The $10 million grant initiative endorsed by the Kansas House as well as the Kansas Hospital Association and Kansas Medical Society was excluded from Senate committee’s telehealth package folded into House Bill 2208.

Tara Mays, a lobbyist with the Kansas Hospital Association, defended the grant proposal as a way to benefit rural hospitals exploring new approaches to health-care delivery. She didn’t address to the satisfaction of senators on the committee questions about the bill’s ambigious language on authorization of grants.

“I appears to be an attempt to help our rural hospitals,” said Sen. Molly Baumgardner, R-Louisburg. “I don’t think any of us are opposed to that. It’s the vagueness that seems to be troubling. Hospitals should be, on an ongoing basis, addressing how it is that they meet the needs through delivery. That should be what they’re doing on an ongoing basis.”

Sen. Molly Baumgardner, R-Louisburg, said vague language in a House bill outlining a proposed $10 million grant program for rural hospitals made it difficult to vote for a measure that otherwise could have merit. (Sherman Smith/Kansas Reflector)

The telemedicine bill approved by the Senate committee would allow the Behavioral Sciences Regulatory Board to alter licensure and permit requirements of social workers, marriage and family therapists, addiction counselors, psychologists and counselors. Another portion would enable recertification of Kansas medical facilities as “rural emergency hospitals” to lower the number of mandated beds and control costs.

In addition, the Senate committee’s bill would extend emergency waiver of regulations on use of out-of-state physicians through telemedicine adopted last year when the COVID-19 pandemic emerged.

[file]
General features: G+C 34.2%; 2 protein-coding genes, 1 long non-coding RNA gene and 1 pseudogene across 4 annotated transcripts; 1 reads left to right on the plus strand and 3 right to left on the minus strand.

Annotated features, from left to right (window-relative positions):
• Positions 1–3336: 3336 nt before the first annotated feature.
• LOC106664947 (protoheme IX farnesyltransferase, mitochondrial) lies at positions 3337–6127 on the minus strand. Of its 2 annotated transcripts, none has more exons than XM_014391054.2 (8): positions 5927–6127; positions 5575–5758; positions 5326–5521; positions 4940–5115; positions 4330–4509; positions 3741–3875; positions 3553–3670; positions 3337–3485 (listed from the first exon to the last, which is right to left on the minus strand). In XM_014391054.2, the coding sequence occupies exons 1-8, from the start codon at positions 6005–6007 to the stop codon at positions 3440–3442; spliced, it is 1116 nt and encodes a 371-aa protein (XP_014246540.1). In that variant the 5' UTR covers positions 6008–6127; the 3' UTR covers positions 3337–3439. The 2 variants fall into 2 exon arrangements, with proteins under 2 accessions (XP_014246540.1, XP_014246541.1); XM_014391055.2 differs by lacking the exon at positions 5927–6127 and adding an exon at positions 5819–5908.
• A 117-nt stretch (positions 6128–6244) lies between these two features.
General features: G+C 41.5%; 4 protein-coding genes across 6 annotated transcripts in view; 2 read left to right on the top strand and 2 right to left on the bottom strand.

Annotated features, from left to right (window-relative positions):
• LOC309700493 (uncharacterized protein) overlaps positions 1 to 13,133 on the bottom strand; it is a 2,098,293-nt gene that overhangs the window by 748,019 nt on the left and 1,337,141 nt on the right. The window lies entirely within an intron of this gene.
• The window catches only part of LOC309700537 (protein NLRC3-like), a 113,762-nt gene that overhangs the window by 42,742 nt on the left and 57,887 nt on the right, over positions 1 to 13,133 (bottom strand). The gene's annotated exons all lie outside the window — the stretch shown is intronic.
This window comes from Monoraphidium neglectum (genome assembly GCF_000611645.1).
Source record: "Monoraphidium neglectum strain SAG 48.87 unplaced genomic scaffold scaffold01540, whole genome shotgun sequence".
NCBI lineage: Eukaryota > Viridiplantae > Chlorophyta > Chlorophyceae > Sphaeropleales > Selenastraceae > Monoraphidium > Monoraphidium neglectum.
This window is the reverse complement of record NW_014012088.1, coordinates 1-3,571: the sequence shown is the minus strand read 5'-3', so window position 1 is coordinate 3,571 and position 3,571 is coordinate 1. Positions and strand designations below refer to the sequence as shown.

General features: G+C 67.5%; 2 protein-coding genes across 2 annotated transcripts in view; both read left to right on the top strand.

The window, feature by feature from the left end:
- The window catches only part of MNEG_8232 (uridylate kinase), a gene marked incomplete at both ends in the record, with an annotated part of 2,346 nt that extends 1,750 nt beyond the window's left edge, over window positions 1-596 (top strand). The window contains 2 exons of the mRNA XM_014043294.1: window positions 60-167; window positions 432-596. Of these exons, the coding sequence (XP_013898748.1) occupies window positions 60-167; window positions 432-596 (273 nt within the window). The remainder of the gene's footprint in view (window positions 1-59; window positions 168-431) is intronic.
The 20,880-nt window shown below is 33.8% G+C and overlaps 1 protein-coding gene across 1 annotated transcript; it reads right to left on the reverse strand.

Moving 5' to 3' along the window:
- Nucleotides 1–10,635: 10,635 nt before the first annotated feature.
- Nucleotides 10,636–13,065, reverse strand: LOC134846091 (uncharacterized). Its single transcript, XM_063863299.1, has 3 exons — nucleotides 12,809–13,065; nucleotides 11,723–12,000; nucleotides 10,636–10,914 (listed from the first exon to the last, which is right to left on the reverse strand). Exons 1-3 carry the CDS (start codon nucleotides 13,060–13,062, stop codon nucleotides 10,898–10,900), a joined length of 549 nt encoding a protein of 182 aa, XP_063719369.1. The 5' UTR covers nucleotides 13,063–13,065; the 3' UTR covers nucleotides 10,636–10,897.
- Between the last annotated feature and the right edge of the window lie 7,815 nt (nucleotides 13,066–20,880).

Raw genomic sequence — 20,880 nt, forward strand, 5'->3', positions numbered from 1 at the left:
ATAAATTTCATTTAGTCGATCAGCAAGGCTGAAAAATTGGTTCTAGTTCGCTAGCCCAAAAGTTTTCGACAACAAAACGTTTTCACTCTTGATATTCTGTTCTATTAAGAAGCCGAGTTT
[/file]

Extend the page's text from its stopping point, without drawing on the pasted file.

Jill Lee, Overland Park, submitted written testimony to the Senate committee in support of preservation of telemedicine options for doctors practicing outside Kansas. She was diagnosed with stage IV colon cancer in March 2020 and began chemotheraphy. She said surgeons at University of Kansas Health System, Olathe Health and Advent Health in the Kansas City area were unwilling to operate on her despite evidence of improvement in September. She reached out to California physician Yuman Fong through telemedicine services in December and tentative plans were made to operate.

Subsequent testing revealed regrowth of her cancer and compelled additional chemotheraphy before attempting surgery, Lee said. However, the Kansas executive order allowing Fong to consult with Lee is scheduled to expire by the end of March. It is possible the Kansas Board of Healing Arts could provide Fong a temporary extension to care for Lee.

“People in need of the kind of care that can only be found out of state shouldn’t have to endanger themselves by getting on a plane and being exposed to viruses and germs. Not when technology exists that makes it possible for them to have the same appointments in the safety of their own homes,” Lee said.

“In my case, no one that we have found in the state of Kansas is willing to do the surgery that could potentially save my life. Thus, out-of-state care is necessary,” she said. “I’m a wife and a mom to a sweet 2 1/2-year-old son, both of whom I am fighting desperately to stay alive for. And I’m sure there are others in Kansas in similar shoes. Please don’t let legislation preventing telemed be the reason we aren’t here for the ones we love.”